Andrew Lloyd Webber's CATS, the most famous musical of all time, first exploded onto the West End stage in 1981. 'Memory', one of its many classic songs, became an instant worldwide hit. ... See full summary »
Based on a concept album project written by Andrew Lloyd Webber and Tim Rice, and the subsequent long-running Broadway performance, this film tells the story of the final 6 days in the life of Jesus Christ through the troubled eyes of Judas Iscariot. Too often mis-labeled a musical, this film is a "rock opera." There are no spoken lines, everything is sung. Written by
Ralf Southard <email@example.com>
Ted Neeley almost missed out on being cast in Jesus Christ Superstar (1973). After inviting director Norman Jewison to see him in a matinee performance of The Who's Tommy (1975), he was injured during a show just prior to the one Jewison had bought a ticket to see. He recovered in time for the next show. Immediately following this, he drove from Los Angeles to Jewison's hotel in Palm Springs and dressed up as Jesus Christ. (Norman was leaving for Israel soon thereafter, to shoot the movie.) Not only did Jewison accept his explanation and apology, but he also gave him the title role in the film. See more »
During "King Herod's Song", when there is a close up of the pianist, you can see that a female is sitting on the piano. Later on, the female gets up to dance, but when there is another close up of the pianist after the dancer leaves, you can still see someone sitting on the piano. See more »
Then, I was inspired. Now, I'm sad and tired. After all, I've tried for three years, seems like thirty.
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I was brought up Catholic and was taught that Jesus was first and foremost..... "GOD". Little was ever mentioned about his human nature. He was a God so far above me that as a child, I only knew to fear him, the omnipotent One. This movie's greatest accomplishment is to show the "human" side of Christ. It creates an atmosphere that allows you, if you try, to suspend what you think you know to be true now, and imagine yourself living with Christ "the man" BEFORE he became known as God's "only begotten Son".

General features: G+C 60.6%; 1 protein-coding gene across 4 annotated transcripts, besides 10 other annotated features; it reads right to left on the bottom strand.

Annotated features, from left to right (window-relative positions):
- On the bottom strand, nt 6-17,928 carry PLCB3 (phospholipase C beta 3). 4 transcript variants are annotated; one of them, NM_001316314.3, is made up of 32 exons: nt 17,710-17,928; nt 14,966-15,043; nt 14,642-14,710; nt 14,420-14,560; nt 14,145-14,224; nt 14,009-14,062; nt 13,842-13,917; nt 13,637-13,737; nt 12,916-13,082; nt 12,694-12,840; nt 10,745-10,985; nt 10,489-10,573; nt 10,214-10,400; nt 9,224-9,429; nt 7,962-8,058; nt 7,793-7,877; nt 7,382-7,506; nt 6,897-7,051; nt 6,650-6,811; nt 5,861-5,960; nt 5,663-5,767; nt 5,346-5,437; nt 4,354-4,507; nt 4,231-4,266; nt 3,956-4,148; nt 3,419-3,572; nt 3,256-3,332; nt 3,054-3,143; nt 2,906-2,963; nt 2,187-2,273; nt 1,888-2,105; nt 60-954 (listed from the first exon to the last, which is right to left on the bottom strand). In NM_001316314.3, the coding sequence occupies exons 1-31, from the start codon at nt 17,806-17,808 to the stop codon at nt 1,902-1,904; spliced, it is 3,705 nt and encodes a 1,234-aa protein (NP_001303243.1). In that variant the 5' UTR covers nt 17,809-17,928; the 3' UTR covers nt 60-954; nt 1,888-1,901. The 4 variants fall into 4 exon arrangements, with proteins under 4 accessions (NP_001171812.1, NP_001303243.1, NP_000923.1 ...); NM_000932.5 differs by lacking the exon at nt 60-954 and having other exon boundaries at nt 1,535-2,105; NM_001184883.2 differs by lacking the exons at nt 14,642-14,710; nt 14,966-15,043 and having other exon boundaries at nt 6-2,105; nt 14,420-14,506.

Jesus was a man. He had friends/followers, he had women companions, he got tired feet, got hungry and had to go to sleep at night, he was angered and he was doubtful, If you deny any of this you are denying the true human nature of Jesus. Understanding this is not sacrilegious.
The questions that are asked in the film such as "Jesus did you expect it to go this far?" "Jesus, do you believe you are who they say you are?" are questions that seem foolish to believers today, but for the people who knew him personally he WAS "just a man". He never claimed to be GOD. It was only after his death that the gospel writers deified him.
The garden of Gethsemane scene is one of the most powerful scenes ever put to film. It is here that we see the true "humanness" of Jesus. His words of doubt (an idea taken from the Gospel of John) clearly substantiate Christ's humanness and his doubts about what was to befall him. In the movie Jesus asks God to tell him "Why?" he must die. It is very moving when seen through the eyes of Jesus the man. For me that was a life changing moment and it brought me to greater understanding of the historical Jesus. I was able to conceive of, for the first time, Jesus the man. I also realized for the first time that Jesus DID know what it is like to be human. I felt closer to him at that moment than ever before. The lyrics also raise some interesting questions.like "Do we get too wrapped up in the man and not the message?" This would seem true about all the founders of the world's great religions. (They can't all be right) "Will there always be poor and suffering people?" "How DO we love such a man?"
I think all of the performances were outstanding. I think it has the most powerful musical lyrics ever written and a musical score that fits the drama to a tee. For those people who criticize the performances, remember this was never meant to be a movie in the "MOVIE" sense of the word. It was a rock opera stage production, put on film with expanded scenery (and what a perfect setting it was) in order to bring the historical perception of Jesus into even clearer view. Some people think that calling Jesus Christ a Superstar is sacrilegious. Well, I can't think of anyone who is more of a superstar in the role of a religious leader than Jesus. The people who think it is sacrilegious to put the bible to rock music, well, it was the music for the time. Any method that awakens an interest in Jesus Christ, as a historical person or as God, cannot be bad.
Jesus Christ Superstar reclaimed the love for Jesus from many teens that were my age at the time, and had fallen away from religion. I think the movie still carries that power if watched from the correct perspective. Anyone who thinks this movie is campy.....Just isn't getting it!
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